I sat lonely at my machine and ran up a slew of even lines at different tensions with scraps of material left behind. With these ruffles, runners, and tucks, I decorated my quarter; and, abracadabra, that was my next career, decor, and they all signed on. We fixed everything with fluff and furbelow, drape and duster. We slapped on paint and took a Cutex to the dentils, egg and dart, cornice, arch and pillar, chair-rail and bumper. Creams, Wedgwood blue, black, and red. The thrill of it, as these dowdy barns took on a spark and shimmer, to their own era true. I had the taste; they had the dough, but when the work was done, what? It was, once more, hunting season, and the song of the hunting horn and the frenzied dogs called them away. Then, it was bachelor cotillion, New Year’s revels, and trips to the islands and fat farms.

Stand and deliver, Henry said, sticking his head in the window.

What was left after my careers was loving, the X inside the fence, now mon plaisir. I devoted myself to its discipline. Waking early to refresh my skin in the springs of the earth, oiling my hair and eyebrows, inking my fingernails, and wrapping myself in the last of the gorgeous remnants. I paraded across the lawn (tracked by the parasites, who craved a game) in my veils and soft shoes. I mounted the ladder to peer into Henry’s den, perched above his workshop. Resting my arms on the windowsill, I made delightful faces and licked the glass, tapping with my blood-colored nails. Hey, there, you with the stars in your eyes. Henry laughed to see me in my act, and pulled down the shade. Go way, I heard. Don’t haunt me.

I bathed in Tide and Sweetheart soap, crowning at the bathroom door, highlighted by candles and sticks of incense. I mastered the forty-five arabesques of nook and cranny, bull’s eye, and feathered arrow. It was satisfactory, my report card said. “S” or “P,” but nothing better, or more particular. Juices, honey, fluffs, glitter, power, ointments, scent, order, and chaos.

So, I took a breather and cultivated my own garden. I was far along in life, but not trashed yet, or rotting, although the skin of my arms was chicken flesh, and my eyesight tunneling, my hair like dandelion fluff, but I never acted my age, so compare me to a summer’s day, you could.

The parasites weren’t much company, and Henry was in his own fugue state, seeing, as he was compelled to see, the wreckage, the melt and errata, of his own run on earth. He had his jobs, his castle, a dog, and a few fruit trees, but instead of adding up, stampeding to a rousing climax, his singularity was looking to him like the run of the mill, as I might put it. The glory was not in the past nor on the spot where we stood, eye to eye, not next week or in a decade’s bright span. It was sputtering out, and what did it amount to?

I could capture his dovelike hand in mine. Who cares? I’d say. Who’s counting, and look the other way! For that, he’d show me his teeth, and the dog would growl, sky darken, turkey vultures land in a pack on the roof, the power go out, and things come to a stop.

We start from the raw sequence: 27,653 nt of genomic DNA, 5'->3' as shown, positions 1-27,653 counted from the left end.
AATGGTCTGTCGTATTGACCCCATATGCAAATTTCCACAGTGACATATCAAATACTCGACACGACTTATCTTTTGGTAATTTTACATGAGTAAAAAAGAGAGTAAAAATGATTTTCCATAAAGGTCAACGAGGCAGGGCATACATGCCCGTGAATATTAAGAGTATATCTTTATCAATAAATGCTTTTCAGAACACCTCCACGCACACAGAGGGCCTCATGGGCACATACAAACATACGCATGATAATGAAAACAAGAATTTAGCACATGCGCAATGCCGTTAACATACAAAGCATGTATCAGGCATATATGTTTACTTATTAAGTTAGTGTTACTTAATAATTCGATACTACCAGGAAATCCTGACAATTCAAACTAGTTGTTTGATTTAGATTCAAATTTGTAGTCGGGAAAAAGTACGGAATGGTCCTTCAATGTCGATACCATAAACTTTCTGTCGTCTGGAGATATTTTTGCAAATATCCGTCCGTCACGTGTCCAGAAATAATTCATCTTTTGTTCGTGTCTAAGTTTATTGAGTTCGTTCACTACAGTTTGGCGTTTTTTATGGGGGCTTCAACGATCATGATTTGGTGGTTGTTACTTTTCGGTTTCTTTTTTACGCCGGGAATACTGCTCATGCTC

Take up hunting, I said, buy a nag, a mare, a steed, a pony, a warhorse. I saw the thought circulate in the roulette wheel of wish and will. Nero and Henry started taking long walks, tramping up and down the curving road that was our street, all farms and faraway places. They’d return, and Nero would sleep for hours while Henry tinkered in his shop. What are you making? I asked, looking at his bare back curved around his work under a forty-watt bulb and all the bikes and license plates and dream machines that people pile up then store till the end of time, burning their eyes and hurting their feelings with what’s broken, half-assed, set aside, the sullen junkyard that ate time.

I get it, I said to the back. Say no more. Go in peace.

He pivoted, charged, grabbed in his two meaty fists my windpipe; and shake, shake, shake, until a new day dawned in my head.

Why are you hurting me? I said.

Don’t know, he replied; do you?

Beats me, I said. But thinking on, I saw it all in a different light. Truce? I said.

Yeah, why not, he said. Shake. Removing his mitts from my throat and pumping my hand with both of his. You’re a good egg, he said. Now, leave me in peace. Scram. I’ve got business.

He would tread the future, silver-haired and alone, is what I saw, king and solitary of his castle. And why? So no one would see the decline and fall, not even Nero, who’d go first. I moved my truck to the quarter and waited. I ate at a diner—no fridge, no stove, no taters or sop. The parasites slept on the mangy rug, all but Nero, whom Henry dragged down by the collar, whimpering and sneezing.

It was a time of quiet, peaceful agony. What do you think will happen next? he said one morning, throwing open the window to see the parasites arranged in a circle, Nero already whining, so divided the poor dog was, and choked with guilt, no matter whose side he was on.

You’re asking me? I said, my heart a stone sinking to my feet.

I’m telling you, if you get my drift.

Meaning, I said, out, out, damn spot?

Meaning is up to you. You’re the great parser, sister Sue. Where are your sewing pals?

Gone, I said.

Figures, he answered.

Such is life, I said.

Not for me, he replied. And with that, the window slammed shut.

The omen came next. For a week of nights, Nero slept on my floor, and when I woke, I found his eyes waiting for mine to open, and a questioning, doubting look: Why am I here? I read.

Well, go down, if you need to, I said.

He barked, and I opened my flimsy door, and out he flung.

A change of season, but no plan or guide, by star, riddle, or hint.

I sat upon my couch, cross-legged, to think, and what a futility it was since I had never tracked the wilds in Henry’s thick skull. He gave me no clue, key, or legend, trusting that his will be done on earth, by some reckoning that excluded a second. The wastes inside my skull were his, as I spelled out in pods of speech the this and the that. He knew I was peaceful, a conjugant and congregant, lazy and serene, a music box with no crank, spieling away.